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Indispensible Iodine

Iodine is one of the most important elements for health, yet according to the World Health Organization, at least one third of the world’s population including 129 countries spanning all regions of the globe are deficient in this essential mineral. Other estimations report that at least 72% of the population is affected by an iodine deficiency disorder, including thyroid disease, mental retardation, circulatory problems, weak immunity and cancer. Iodine joins vitamin D and magnesium in a triad of nutrients that are severely lacking in our diet, thus creating a long list of degenerative health conditions that could easily be resolved with proper supplementation.

Iodine is a rare element that has played a key role in the evolution of life on Earth. Approximately 2 billion years after Earth was formed oxygen was first produced by a sea organism, cyanobacteria, a form of blue-green algae that released oxygen as a byproduct of photosynthesis. These organisms developed an affinity for iodine which served as an antioxidant to protect them from free radicals that are triggered by oxygen. To this day seaweeds are found to contain the highest amounts of iodine of any organism on Earth due to their ability to concentrate large amounts of iodine from the ocean water. Like the sea plants, our evolutionary roots were birthed in the ocean and we too need this essential nutrient for survival.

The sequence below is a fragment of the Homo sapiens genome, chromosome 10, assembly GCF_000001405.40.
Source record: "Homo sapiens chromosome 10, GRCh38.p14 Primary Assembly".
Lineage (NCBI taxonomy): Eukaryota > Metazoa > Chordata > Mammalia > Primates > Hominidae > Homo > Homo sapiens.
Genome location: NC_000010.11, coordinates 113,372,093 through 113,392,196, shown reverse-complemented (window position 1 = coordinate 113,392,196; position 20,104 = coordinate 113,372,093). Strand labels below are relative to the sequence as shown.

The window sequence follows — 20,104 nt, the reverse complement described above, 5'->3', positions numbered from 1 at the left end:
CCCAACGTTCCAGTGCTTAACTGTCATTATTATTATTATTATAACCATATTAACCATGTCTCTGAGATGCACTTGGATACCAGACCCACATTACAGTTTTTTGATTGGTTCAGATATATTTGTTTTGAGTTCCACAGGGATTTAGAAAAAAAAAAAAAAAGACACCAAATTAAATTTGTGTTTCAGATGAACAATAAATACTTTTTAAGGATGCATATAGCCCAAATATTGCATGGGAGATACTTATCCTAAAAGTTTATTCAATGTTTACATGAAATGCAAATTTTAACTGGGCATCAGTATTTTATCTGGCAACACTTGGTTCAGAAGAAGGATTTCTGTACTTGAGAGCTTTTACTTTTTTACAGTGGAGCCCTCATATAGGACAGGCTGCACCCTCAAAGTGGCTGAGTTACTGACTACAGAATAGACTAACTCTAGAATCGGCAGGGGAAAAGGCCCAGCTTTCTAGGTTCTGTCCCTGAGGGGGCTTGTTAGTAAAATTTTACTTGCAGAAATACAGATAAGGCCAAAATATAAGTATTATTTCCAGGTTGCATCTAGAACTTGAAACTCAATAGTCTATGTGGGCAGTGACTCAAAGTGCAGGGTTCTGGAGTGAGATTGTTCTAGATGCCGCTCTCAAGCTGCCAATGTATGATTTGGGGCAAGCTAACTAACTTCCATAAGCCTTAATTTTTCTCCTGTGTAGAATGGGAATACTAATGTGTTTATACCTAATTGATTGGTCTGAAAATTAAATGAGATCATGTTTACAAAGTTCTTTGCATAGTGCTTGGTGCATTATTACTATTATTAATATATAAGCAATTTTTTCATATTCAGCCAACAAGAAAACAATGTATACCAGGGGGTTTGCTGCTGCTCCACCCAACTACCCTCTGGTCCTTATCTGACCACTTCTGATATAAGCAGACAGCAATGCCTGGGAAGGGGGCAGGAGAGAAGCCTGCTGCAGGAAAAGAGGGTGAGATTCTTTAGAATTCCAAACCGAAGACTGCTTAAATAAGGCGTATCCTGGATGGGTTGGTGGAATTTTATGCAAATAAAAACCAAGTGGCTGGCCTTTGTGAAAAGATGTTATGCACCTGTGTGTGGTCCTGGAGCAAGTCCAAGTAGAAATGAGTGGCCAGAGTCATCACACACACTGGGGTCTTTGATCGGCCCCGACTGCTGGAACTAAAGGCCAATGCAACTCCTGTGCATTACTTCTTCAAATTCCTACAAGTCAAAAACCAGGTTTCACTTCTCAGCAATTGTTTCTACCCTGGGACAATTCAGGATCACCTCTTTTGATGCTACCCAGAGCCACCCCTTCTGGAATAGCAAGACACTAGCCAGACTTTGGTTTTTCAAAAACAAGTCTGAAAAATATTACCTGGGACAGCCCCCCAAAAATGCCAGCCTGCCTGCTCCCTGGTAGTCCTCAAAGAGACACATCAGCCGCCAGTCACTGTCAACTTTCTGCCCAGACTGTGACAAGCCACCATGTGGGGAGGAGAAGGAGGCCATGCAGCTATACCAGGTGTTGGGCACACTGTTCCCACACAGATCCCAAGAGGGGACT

Though vital to health, iodine is a relatively rare element ranking 62nd in abundance of minerals on Earth. It is found in small amounts in seawater and rocks that formed from evaporated seawater, yet is scarce in the Earth’s crust. Iodine found in soil originated from evaporated seawater that drifted onto land and is most abundant in areas close to the sea, therefore many crops grown in inland and mountain areas are deficient in this trace mineral. In addition to seaweeds such as kelp, dulse, nori and wakame, other sources of iodine are ocean fish, and to a lesser extent, parsley, potatoes, oats, strawberries and bananas. Dairy, eggs and some meats contain trace amounts of iodine if the animals were given iodine in their feed. Foods that interfere with iodine absorption are called goitrogens since they contribute to thyroid growths called goiters. Some goitrogens are raw cruciferous vegetables (unless fermented), soy, corn and safflower oils, hydrogenated oils, peaches and peanuts. The goiter belt is the region in the U.S. around the Great Lakes and Midwest where, due to ancient glacier activity and erosion, iodine was depleted from the soil resulting in a significantly large population with goiters due to iodine deficiency.